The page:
Well, the day has finally arrived…
Day 7 of 7 Days on the North Shore has come and gone. I can’t believe the trip is over, and that I have to say goodbye to this beautiful island.
Luckily, I was able to soak up every last drop of Hawaiian daylight before my flight back to California.
On the heels of a pretty epic Surfer Poll, I woke up slowly—very slowly—and immediately went out in search of food.
I’d heard of this really famous bakery up the Kam Highway from my place, so I figured today was the best (and only) day to check it out.
Ted’s Bakery is an unassuming blue building with a massive wave mural painted on the front. The sign is small, but proud of the bakery’s famous chocolate haupia pie.
The building was originally a small grocery run by a Japanese family who had immigrated to the island in the early 1900s. In 1987, Ted Nakamura, the son of the proprietor, integrated a bakery into his father’s grocery, selling doughnuts and cornbread.
As surfing and tourism has exploded on the North Shore, so to has the reputation and demand of Ted’s famous chocolate haupia pie, garlic shrimp, pineapple macadamia nut cheesecake and dozens of other dishes.
It’s become a staple for locals and visitors alike, and I had “breakfast” there today.
Breakfast was a relative term today though because I overslept and by the time 11am rolled around, I found out, the bakery switched over to their lunch menu.
But with a menu as big as the surf outside, finding something delicious wasn’t a problem. I ordered the lemon chicken meal and of course “the famous chocolate haupia pie”.
What is haupia, you ask? It’s creamy coconut pudding, and it’s layered into the pie with dark chocolate custard cream and a whipped topping. Yes, it’s as delicious as it sounds.
Needless to say, it was the breakfast of champions.
Afterwards, I went into Haleiwa to pick up some gifts for friends and family. Christmas is coming after all. I shopped a bit at a great little boutique called Mahina and grabbed a Hawaiian Honey latte at Island Vintage Coffee right off the main drag.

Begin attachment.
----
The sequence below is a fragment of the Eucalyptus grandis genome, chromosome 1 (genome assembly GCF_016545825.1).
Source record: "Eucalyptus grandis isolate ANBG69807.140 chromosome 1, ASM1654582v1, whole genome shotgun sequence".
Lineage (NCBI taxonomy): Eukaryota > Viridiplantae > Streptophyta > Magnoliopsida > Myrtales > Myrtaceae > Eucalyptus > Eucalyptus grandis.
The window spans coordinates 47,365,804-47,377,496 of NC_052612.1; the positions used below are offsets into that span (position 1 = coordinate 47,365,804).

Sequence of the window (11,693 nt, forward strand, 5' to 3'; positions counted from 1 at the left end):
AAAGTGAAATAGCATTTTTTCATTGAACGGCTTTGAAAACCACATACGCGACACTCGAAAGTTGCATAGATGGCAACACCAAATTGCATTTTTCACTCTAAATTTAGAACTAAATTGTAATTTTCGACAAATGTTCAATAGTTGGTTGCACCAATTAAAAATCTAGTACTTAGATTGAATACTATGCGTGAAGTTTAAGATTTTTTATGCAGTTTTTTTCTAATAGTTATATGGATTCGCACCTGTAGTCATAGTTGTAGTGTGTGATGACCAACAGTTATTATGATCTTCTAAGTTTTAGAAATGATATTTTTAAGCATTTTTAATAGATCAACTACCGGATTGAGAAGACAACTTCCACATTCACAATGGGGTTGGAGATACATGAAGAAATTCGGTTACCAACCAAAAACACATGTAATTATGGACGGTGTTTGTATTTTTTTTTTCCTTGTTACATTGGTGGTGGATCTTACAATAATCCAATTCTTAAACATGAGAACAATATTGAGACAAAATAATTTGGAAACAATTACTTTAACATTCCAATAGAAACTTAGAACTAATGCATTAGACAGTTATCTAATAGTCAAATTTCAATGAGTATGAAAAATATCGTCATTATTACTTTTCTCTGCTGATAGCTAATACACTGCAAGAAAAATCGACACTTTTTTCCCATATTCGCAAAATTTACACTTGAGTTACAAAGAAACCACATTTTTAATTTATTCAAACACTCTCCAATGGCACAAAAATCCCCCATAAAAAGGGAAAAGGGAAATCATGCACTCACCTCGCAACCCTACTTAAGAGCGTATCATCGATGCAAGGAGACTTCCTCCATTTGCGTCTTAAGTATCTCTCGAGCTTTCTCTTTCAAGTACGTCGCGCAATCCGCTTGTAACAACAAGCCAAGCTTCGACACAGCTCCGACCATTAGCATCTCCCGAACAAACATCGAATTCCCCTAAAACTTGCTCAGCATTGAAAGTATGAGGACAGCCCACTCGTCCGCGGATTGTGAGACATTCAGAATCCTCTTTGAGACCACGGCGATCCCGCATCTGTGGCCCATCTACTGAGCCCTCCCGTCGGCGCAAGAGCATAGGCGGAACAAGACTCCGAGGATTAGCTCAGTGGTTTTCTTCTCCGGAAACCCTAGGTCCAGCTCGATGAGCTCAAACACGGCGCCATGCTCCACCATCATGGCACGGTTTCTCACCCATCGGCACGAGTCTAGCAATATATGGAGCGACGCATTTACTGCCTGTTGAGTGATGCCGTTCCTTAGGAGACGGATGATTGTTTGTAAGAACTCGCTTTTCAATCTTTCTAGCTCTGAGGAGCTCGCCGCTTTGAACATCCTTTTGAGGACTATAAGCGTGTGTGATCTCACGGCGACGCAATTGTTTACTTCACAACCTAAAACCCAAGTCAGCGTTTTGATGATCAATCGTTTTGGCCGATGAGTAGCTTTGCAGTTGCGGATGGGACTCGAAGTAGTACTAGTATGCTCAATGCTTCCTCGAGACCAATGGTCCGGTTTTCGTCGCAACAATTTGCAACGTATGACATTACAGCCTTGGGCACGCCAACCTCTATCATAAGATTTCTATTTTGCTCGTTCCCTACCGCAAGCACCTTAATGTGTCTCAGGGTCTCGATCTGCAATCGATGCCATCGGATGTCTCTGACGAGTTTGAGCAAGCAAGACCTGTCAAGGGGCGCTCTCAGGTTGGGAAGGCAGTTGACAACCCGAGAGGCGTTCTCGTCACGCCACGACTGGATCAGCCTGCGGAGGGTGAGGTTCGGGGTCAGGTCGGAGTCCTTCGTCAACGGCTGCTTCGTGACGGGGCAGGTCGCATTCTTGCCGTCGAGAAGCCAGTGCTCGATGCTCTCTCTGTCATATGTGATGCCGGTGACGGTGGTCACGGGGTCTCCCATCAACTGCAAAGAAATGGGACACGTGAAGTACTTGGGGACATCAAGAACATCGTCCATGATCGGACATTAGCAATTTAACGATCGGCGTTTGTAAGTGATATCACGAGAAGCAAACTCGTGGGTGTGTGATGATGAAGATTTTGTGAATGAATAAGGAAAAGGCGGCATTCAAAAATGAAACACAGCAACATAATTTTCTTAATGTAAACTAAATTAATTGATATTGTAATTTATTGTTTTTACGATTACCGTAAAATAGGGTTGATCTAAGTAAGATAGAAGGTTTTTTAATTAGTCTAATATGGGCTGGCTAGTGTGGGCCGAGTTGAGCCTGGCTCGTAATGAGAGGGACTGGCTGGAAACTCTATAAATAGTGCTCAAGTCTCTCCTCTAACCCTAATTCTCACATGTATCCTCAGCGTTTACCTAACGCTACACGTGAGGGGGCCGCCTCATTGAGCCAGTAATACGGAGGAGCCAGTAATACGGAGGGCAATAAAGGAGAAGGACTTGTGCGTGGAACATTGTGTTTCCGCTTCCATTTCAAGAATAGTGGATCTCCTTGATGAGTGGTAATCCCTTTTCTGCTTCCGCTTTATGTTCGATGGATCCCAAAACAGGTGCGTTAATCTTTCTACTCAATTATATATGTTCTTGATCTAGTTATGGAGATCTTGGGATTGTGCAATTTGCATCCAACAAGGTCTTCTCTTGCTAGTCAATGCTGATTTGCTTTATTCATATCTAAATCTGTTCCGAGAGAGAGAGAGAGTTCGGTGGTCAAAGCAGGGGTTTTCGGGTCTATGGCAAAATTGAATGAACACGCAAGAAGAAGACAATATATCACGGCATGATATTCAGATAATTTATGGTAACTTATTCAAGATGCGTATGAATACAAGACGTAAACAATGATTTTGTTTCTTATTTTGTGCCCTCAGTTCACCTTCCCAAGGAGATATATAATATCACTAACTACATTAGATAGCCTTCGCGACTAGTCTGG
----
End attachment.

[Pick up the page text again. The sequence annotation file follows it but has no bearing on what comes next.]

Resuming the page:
I consciously decided to take things slow on my last day, walk around and try to really capture as many mental pictures as I could before flying back home.
There was no need to push or to cram in anything last-minute. The best parts about being on Oahu weren’t the activities anyway, though they were really fun.
The best parts were the beaches, the cliffs, the ocean, the waves, the palm trees and the people. It was the location that really made things epic, and nature showing off in a way that only happens in a few places in the world.
That’s what I really wanted to remember.
After packing up and cleaning up the house I’d been staying in, I pointed my car back toward Honolulu and sadly waved goodbye to the North Shore.
But before hopping on my red-eye, I made one last stop.
A friend of mine had reminded me that today was the 74th anniversary of Pearl Harbor, and so I couldn’t pass up the perfect opportunity to pay the historic site a visit. Especially today.
It was late in the day, right before closing, so the site was quiet and peaceful. People were very respectful of where we were. Men and women, some dressed in their military best came to lay flowers and honor the “day that will live in infamy.”
The water on the harbor was almost silent save for a few ripples, and the sun just peaked through the clouds enough to brighten up the memorials to the USS Missouri and the USS Arizona.
It was powerful and felt important to be there, the perfect cap to an incredible trip.
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